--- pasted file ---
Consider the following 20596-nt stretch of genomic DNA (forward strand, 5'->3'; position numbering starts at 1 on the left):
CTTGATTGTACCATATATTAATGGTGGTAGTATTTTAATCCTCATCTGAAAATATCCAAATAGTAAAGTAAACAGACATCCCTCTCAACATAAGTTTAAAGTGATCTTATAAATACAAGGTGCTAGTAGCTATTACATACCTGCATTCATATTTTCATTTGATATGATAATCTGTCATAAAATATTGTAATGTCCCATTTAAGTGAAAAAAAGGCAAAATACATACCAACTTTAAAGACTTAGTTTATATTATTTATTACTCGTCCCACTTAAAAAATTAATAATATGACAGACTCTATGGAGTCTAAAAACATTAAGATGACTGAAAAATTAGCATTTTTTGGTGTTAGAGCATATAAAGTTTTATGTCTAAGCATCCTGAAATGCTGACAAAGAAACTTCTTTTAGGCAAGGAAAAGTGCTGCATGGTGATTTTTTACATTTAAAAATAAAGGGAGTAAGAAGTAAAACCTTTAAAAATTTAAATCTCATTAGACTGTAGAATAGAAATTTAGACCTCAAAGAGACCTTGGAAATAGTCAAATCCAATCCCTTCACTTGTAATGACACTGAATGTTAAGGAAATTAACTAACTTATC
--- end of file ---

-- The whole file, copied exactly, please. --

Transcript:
Consider the following 20596-nt stretch of genomic DNA (forward strand, 5'->3'; position numbering starts at 1 on the left):
CTTGATTGTACCATATATTAATGGTGGTAGTATTTTAATCCTCATCTGAAAATATCCAAATAGTAAAGTAAACAGACATCCCTCTCAACATAAGTTTAAAGTGATCTTATAAATACAAGGTGCTAGTAGCTATTACATACCTGCATTCATATTTTCATTTGATATGATAATCTGTCATAAAATATTGTAATGTCCCATTTAAGTGAAAAAAAGGCAAAATACATACCAACTTTAAAGACTTAGTTTATATTATTTATTACTCGTCCCACTTAAAAAATTAATAATATGACAGACTCTATGGAGTCTAAAAACATTAAGATGACTGAAAAATTAGCATTTTTTGGTGTTAGAGCATATAAAGTTTTATGTCTAAGCATCCTGAAATGCTGACAAAGAAACTTCTTTTAGGCAAGGAAAAGTGCTGCATGGTGATTTTTTACATTTAAAAATAAAGGGAGTAAGAAGTAAAACCTTTAAAAATTTAAATCTCATTAGACTGTAGAATAGAAATTTAGACCTCAAAGAGACCTTGGAAATAGTCAAATCCAATCCCTTCACTTGTAATGACACTGAATGTTAAGGAAATTAACTAACTTATC